¼ teaspoon dried Saffron in total (A few precious Saffron threads per person are all you need)
1 teaspoon very thinly slices of shallot
¼ cup Heavy Cream
2 tablespoons Sweet Butter (I never cook with salted butter, you shouldn’t either)
Pinch of freshly ground Sea Salt
Freshly Ground Pepper
2 oz. Cellar Vilafranca Cava (per plate and definitely more for your glass!)
Stainless Steel (preferably with a copper core) pan
Heat your stainless steel pan to sizzling hot, drop a bit of water in the pan to test temperature, if it jumps around and beads, the pan is hot enough
Dribble the olive oil into the pan and slide the Diver Scallop slices into the sizzling hot oil
Do not touch for 1-2 minutes- and then flip with a stainless steel fish spatula and season with a touch of sea-salt and freshly cracked black pepper
Remove medallions of the Diver Scallops from the pan and keep warm and moist. You may want to put a hot (clean) cloth that has been lightly spritzed with salted water on them and then into the oven at around 250 degrees. Don’t cover them? They’ll be like pencil erasers. Hard rubber ones!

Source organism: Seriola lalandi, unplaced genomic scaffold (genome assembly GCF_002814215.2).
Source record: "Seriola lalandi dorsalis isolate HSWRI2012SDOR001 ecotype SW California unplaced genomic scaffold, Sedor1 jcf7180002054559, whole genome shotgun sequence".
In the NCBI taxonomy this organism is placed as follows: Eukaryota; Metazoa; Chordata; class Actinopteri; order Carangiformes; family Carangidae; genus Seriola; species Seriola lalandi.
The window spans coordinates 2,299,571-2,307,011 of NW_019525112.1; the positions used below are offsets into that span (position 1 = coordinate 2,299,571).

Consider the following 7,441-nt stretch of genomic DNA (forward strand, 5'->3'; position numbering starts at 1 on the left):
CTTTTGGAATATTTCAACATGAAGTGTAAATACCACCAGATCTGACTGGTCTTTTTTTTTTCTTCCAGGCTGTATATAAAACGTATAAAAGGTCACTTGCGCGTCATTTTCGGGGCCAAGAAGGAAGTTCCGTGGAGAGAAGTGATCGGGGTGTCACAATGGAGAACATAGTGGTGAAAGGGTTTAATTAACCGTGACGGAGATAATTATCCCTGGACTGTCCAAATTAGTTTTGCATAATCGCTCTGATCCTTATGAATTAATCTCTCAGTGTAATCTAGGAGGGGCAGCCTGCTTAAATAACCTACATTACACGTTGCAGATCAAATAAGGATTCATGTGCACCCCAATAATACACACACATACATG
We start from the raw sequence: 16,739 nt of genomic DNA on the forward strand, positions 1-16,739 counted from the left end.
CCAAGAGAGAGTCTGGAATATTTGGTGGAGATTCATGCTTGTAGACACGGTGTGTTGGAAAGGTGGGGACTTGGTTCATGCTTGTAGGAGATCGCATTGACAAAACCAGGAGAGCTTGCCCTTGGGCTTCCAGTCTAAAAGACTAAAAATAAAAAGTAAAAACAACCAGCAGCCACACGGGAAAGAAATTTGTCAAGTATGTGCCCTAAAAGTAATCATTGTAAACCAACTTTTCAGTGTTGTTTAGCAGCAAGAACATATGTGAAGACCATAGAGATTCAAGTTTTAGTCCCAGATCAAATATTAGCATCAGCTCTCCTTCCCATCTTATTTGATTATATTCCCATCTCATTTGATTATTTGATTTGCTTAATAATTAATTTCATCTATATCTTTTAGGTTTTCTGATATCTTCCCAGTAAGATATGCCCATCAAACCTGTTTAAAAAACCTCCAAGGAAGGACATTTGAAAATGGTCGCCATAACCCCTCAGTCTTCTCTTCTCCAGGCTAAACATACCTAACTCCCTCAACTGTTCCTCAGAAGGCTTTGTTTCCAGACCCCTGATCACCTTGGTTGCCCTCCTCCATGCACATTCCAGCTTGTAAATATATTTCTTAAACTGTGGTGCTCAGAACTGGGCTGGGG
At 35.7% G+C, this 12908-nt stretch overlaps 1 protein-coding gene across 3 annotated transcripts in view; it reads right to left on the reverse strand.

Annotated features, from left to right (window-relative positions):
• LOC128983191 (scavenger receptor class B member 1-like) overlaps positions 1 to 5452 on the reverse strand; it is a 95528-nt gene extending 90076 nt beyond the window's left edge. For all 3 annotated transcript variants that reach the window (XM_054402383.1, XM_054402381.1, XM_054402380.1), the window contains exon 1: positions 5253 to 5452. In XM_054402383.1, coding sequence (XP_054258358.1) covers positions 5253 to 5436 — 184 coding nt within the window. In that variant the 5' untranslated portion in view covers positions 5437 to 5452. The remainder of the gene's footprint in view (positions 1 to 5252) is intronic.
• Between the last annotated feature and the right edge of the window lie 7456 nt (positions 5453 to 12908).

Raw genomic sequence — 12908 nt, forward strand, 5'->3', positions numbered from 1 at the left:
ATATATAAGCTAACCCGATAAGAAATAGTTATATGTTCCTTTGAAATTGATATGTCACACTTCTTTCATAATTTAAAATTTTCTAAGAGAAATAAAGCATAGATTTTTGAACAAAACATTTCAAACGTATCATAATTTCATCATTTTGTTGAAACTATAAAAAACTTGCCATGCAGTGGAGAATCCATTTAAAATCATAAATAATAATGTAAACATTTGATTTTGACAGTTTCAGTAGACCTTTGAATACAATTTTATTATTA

Add the Cellar Vilafranca Cava wine to the hot pan that you just cooked the scallop slices. It’s going to sizzle like crazy, so now would be a good time to throw in those shallot slices. Also add the Saffron threads at this time and sweat a bit in the liquid them to reveal their inner secrets.
Add the Heavy Cream- reduce until it looks “scary” I’m telling you as a cook now, you’ll think it’s reduced enough, but please, do it some more… you’ll know when it takes on a caramelized color, the heavy cream’s sugars cooking with the shallot and the saffron. It’s one of life’s simple pleasures right here. But it’s not done yet, take a sip of your brilliantly made Spanish Cava and contemplate. Do I feel lucky with this sauce? Did it break? (I hope not)
Add the Ice Cold Butter now and whisk it in small pieces- right into the hot cream sauce… there is a term for this… but I forget what it’s called, montes? Montay? oh well. I was once a saucier in the restaurant business a few decades ago. I trained my entire career to learn about soups, stocks and sauces. They used to sayin New Orleans, your sauce is supposed to coat the back of a spoon. And I, in my infinite wisdom would say, what kind of spoon? A soup spoon? A wooden spoon? What? Metal? Silver? Uh? No wonder I didn’t become a better cook. I wanted to know which one. Any one!